Posts Tagged ‘europe’

Boo on Reality. It’s Finally Setting In…

December is coming to a close which means January is right around the corner! Before January 11th rolls around and Lent Term begins, I have a dissertation proposal to write and a summative essay to conclude. Ideally, both will be done well (let’s all cross our fingers for distinction). On top of that, real life has begun to hit me: although last term was challenging, this term is going to be a real feat. Not only do we have to concern ourselves with normal coursework, but most of our graded coursework is due at the end of this term/beginning of Summer Term, plus we have to get a substantial start on our dissertations, plus there’s the whole job/internship situation if we actually want to put our education to use (I like to think that most of us do).

Knowing that we’ll be 100% done in 9 short months is a little daunting. Most people are leaving before then — off to law school, other professional programs or back to their homelands to send in their dissertations. Theoretically, we can all go back home in July and submit our dissertations via courier. For some of the direly homesick, this is a great option. I, on the other hand, have been wanting to drag out my European excursions for as long as humanly possible! I’m loving London life (aside from the occasional mild bout of homesickness) and have thoroughly enjoyed my ability to travel and meet some amazing people along the way. Thinking of all of this coming to an end is saddening (and an impetus to pursue a PhD). So, this term is going to be a full one: normal coursework, a trip to Cumberland Lodge with my program, a summative ‘project planning’ submission, a dissertation to begin, careers to investigate, jobs for which to apply, summative essays to submit and preparation for exams in May/June. On the bright side, I also get to look forward to some special visitors this term! My cousins are coming at the end of January for a visit, Chris is hitting up Londontown in February, and my dad and sister are coming during my break for a two-week, three to four-country mini tour (England, France, the Netherlands & maybe Scotland)! Hopefully seeing all of their bright, smiling faces will help in getting through the term and alleviating a bit of my homesickness (and hold me over until I return back to the US).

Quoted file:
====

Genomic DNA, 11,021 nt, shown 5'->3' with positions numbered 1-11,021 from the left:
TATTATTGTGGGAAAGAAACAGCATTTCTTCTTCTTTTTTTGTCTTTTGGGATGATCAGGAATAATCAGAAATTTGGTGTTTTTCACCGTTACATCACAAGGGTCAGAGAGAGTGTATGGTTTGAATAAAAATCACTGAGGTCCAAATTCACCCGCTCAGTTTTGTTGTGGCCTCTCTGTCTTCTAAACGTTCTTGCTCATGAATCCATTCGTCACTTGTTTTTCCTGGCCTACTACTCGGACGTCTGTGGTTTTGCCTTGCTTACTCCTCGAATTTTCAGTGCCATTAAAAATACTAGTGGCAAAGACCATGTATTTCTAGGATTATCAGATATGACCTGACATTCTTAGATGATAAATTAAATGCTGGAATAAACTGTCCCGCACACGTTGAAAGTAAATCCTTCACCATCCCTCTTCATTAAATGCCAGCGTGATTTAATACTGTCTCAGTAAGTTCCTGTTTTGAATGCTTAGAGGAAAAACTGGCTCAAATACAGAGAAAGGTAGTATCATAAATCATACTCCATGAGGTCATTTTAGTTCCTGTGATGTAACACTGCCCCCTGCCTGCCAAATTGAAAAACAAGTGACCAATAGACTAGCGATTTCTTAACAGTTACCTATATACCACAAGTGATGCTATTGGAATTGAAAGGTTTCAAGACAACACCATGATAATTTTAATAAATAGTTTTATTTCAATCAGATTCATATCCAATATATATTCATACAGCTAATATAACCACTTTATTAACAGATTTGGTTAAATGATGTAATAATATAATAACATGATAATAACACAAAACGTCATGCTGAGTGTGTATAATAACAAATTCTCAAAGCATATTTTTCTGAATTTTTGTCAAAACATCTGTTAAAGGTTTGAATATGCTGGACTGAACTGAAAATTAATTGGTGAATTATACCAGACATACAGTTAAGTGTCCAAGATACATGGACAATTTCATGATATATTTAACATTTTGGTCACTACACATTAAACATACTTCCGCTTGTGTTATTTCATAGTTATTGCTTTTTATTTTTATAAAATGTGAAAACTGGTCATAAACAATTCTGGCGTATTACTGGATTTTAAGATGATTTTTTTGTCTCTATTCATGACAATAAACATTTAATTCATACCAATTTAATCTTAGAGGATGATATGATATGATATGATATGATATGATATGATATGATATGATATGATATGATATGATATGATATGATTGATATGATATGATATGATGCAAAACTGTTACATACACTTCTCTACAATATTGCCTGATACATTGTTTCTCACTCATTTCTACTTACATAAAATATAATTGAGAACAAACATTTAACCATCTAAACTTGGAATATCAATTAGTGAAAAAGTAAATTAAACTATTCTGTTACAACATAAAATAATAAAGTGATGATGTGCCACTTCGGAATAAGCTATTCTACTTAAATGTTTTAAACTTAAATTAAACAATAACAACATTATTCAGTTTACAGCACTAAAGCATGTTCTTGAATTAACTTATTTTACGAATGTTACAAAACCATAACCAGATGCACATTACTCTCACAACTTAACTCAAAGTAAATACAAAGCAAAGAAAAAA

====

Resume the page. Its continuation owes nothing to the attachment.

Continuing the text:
Also, I must wish my friend, Pooja, congratulations on getting her first acceptance to law school! She’s the perfect example of a girl who has her stuff together: finishing her Masters and off to start law school all before the tender age of 22 — talk about motivation! On that note, I’m off to look for jobs/PhD programs to feel like less of a delinquent.

Here’s to Lent Term and to facing reality!

On an amazingly bright note, Lent Term marks the welcoming of one Dambisa Moyo, author of Dead Aid, and I am going to be 1st in line to see her! I’ve decided to make a concerted effort to take advantage of the university’s speakers and public lectures. We get some amazing visitors at our school (Presidents, Prime Ministers, Queens, Scholars, etc.) and now is the time to get to see them in person!

Where in the World is Shannon Elizabeth?

This is a story all about how
my life got flip-turned upside-down.
Now I’d like to take a minute,
Just sit right there —
I’ll tell you how I became a
victim of a traveling scare.

So, where in the world is Shannon Elizabeth?

Would it be weird if I said I didn’t know the answer to that? Heh. Well, that’s not entirely true, I suppose. I do know where I am. And I most definitely know where I’m not: I’m not in London like I should be. Here are some pictures of the madness that was my day. See if you can put this together and figure out what’s happening in my life.

Fun story: Our flight from Malta to Gatwick was cancelled due to poor weather conditions (read: London’s inability to deal with snow). Quite problematic, mind you, because I had a trip to Edinburgh planned for Sunday and Alex has a trip to California planned for Monday. All flights to Gatwick were cancelled and we were left with two options: fly to Newcastle today or fly to Newcastle or Gatwick on Monday. Unfortunately, Monday won’t work for either of us, thus we were left with one viable option and grabbed the flight to Northern England instead.

Where did we go from there? Well, that was a feat as we navigated the cold wintery weather up North (thank God for iPhones, laptops & Wi-fi). We hadn’t planned to end up in Newcastle and neither of us really had a plan of attack (or proper cold-weather clothing). We were offered a transfer from Newcastle to London via coach, but considering the gross weather and the 25 mile per hour ride involved with taking the coach, that would put us in London at around 3AM after a 7 to 10 hour coach ride. Ten hours on a stinky, stuffy coach is not my idea of fun.